Weddings in Regency England

by Michele Ann Young

Writing romance, as I do, the end goal is of course a wedding. We have all seen that wonderful scene in the Colin Firth Pride and Predjudice of the villagers throwing petals and the groom throwing coins, so I thought I would talk a little bit about weddings during the period.

Weddings did not tend to be the huge affairs that we think of today, or that became more prevalent during the Victorian era. St Georges was the fashionable church for the ton during this time pictured here. What a magnificent venue. St George's celebrated approximately a thousand weddings a year during the regency era. That would have kept the pastor on his toes, I am sure.

Of course the big question is, did they wear white?

In the various groups I belong to we hear over and over again that brides did not wear white. But I think what we really mean is that white was not considered "the right thing" or mandatory. A colored dress did not signify lack of chasteness, it was simply a personal preference. That said, it seems that white tended to be the color of choice for many.

This is a picture of Princess Charlotte returning from her marriage to Prince Leopold in 1816 -- the wedding of the regency era, For her wedding she chose to wear a silver lamé dress over white silk, trimmed with silver lace.

And this is a picture of the wedding dress itself from the London Museum. Rather different from the artists impression. he got the drapery at the front completely wrong. And it is definitely not white.

We know that Jane Austen's niece Anna who married Benjamin Lefroy on November 8, 1814 wore "a dress of fine white muslin, and over it a soft silk shawl, white shot with primrose, with embossed white-satin flowers, and very handsome fringe, and on her head a small cap to match, trimmed with lace.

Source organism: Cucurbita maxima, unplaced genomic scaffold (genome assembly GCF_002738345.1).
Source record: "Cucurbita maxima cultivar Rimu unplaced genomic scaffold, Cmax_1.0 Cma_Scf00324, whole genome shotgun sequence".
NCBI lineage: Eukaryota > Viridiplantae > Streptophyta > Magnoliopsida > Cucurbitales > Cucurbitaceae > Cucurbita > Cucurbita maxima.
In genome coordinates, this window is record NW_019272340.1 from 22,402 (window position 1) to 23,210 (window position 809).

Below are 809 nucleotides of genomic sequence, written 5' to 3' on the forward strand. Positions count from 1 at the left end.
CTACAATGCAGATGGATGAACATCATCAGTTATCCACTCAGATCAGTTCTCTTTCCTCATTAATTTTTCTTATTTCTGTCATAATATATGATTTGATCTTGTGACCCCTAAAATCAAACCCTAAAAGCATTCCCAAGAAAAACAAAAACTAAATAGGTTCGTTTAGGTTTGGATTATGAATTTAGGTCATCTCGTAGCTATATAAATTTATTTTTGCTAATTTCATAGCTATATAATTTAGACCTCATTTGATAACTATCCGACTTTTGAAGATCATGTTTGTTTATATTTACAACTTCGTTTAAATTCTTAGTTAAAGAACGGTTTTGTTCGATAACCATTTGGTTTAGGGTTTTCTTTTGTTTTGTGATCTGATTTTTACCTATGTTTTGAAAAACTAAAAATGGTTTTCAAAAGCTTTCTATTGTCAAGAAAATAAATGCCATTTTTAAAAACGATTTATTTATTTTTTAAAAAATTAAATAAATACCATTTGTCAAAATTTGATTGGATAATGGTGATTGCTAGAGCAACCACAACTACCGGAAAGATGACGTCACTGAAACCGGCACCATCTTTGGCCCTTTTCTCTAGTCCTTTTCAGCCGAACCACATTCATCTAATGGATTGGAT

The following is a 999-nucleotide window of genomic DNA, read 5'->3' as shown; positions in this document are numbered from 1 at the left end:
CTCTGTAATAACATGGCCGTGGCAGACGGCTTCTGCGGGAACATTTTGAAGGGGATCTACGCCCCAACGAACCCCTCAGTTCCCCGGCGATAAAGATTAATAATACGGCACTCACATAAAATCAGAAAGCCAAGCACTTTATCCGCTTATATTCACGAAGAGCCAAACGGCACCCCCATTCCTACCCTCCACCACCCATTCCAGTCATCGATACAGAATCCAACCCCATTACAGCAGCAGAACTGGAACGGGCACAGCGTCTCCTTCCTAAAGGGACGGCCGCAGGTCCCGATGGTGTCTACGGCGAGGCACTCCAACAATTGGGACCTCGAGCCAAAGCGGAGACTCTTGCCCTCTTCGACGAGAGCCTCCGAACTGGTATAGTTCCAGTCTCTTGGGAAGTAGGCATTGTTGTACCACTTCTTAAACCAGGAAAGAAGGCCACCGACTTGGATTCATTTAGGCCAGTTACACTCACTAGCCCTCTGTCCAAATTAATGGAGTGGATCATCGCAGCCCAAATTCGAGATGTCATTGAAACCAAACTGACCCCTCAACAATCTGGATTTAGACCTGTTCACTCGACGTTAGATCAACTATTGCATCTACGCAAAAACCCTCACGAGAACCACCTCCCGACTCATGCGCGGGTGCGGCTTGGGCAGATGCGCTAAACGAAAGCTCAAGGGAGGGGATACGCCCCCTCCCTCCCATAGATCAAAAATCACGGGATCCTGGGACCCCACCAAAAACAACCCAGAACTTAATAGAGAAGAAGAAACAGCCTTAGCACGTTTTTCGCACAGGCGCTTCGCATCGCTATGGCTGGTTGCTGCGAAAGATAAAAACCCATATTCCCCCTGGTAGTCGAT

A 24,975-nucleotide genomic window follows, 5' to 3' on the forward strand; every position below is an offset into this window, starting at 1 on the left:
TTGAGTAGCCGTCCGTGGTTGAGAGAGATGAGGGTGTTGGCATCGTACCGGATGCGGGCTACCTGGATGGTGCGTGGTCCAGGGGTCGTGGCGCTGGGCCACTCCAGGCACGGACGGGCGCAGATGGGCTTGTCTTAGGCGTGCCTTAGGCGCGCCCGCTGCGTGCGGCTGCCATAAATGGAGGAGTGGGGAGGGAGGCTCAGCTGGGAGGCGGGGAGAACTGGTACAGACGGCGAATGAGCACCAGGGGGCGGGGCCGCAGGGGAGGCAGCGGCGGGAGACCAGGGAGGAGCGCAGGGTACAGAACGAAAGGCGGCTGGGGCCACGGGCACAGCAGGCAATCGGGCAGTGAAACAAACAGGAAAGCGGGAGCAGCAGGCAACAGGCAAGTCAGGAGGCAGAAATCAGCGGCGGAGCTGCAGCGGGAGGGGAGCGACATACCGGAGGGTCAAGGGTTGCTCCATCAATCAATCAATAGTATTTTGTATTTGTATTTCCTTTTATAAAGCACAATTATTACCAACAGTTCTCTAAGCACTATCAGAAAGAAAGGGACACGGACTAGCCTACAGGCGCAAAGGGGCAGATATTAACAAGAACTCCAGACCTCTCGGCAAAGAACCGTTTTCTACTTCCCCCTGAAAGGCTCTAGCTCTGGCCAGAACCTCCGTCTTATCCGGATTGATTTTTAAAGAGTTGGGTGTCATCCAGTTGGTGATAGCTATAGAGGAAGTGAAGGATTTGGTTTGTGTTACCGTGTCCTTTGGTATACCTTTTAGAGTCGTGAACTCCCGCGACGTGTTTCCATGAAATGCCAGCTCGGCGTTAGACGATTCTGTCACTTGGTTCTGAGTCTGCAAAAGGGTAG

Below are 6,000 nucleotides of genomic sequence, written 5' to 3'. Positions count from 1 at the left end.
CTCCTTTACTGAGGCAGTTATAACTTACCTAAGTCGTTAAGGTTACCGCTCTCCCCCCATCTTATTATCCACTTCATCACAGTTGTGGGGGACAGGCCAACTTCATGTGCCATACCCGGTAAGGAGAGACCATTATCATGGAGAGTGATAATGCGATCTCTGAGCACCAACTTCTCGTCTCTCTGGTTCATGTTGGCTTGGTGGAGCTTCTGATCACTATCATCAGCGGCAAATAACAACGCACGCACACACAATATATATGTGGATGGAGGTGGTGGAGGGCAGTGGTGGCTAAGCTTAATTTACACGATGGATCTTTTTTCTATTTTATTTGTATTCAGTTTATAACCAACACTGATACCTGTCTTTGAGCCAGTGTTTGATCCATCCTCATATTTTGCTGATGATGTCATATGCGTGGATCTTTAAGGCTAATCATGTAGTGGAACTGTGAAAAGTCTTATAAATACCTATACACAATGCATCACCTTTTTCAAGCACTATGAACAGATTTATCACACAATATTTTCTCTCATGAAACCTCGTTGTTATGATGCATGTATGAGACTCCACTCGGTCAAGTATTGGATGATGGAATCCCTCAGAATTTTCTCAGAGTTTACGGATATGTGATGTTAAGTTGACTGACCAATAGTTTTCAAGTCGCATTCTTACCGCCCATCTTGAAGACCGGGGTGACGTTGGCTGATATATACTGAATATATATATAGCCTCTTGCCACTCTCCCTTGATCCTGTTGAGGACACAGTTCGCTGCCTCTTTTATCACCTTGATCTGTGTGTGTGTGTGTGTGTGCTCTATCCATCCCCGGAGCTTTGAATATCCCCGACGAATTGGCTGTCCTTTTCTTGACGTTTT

When Jerome Bonaparte (Napoleon's brother) wed the fashionable American beauty Elizabeth Patterson on Christmas Eve 1803 the bride wore a dress of thin white muslin and lace

The English fashion journals are rather silent on wedding dresses during the Regency era, which likely means you wore a dress you owned or purchased for the occasion and probably wore again. There is a rare print in 'Ackermann's Repository'o for June 1816 of a wedding dress in white satin with an overdress in striped gauze and trimmed with Brussels lace. It was to be worn with pearl jewelry, white satin slippers and white kid gloves but notice, there is not veil. it wasn't until the 1820's that we begin to see all the hoopla about specially designed wedding dresses.

Well that is all I have room for today. Until next time Happy Rambles